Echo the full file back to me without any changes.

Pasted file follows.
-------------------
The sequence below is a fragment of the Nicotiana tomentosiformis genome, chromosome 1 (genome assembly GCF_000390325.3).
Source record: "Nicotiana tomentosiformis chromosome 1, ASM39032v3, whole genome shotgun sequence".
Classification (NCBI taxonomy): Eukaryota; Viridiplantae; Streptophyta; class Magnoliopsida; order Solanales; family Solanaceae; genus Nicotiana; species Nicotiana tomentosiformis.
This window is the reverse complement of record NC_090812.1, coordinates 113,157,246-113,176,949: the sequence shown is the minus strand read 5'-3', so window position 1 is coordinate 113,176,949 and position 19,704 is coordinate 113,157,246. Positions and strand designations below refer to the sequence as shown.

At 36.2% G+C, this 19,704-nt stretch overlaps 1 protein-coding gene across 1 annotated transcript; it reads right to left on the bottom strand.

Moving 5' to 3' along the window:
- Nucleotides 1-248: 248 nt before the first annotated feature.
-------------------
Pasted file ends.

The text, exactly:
The sequence below is a fragment of the Nicotiana tomentosiformis genome, chromosome 1 (genome assembly GCF_000390325.3).
Source record: "Nicotiana tomentosiformis chromosome 1, ASM39032v3, whole genome shotgun sequence".
Classification (NCBI taxonomy): Eukaryota; Viridiplantae; Streptophyta; class Magnoliopsida; order Solanales; family Solanaceae; genus Nicotiana; species Nicotiana tomentosiformis.
This window is the reverse complement of record NC_090812.1, coordinates 113,157,246-113,176,949: the sequence shown is the minus strand read 5'-3', so window position 1 is coordinate 113,176,949 and position 19,704 is coordinate 113,157,246. Positions and strand designations below refer to the sequence as shown.

At 36.2% G+C, this 19,704-nt stretch overlaps 1 protein-coding gene across 1 annotated transcript; it reads right to left on the bottom strand.

Moving 5' to 3' along the window:
- Nucleotides 1-248: 248 nt before the first annotated feature.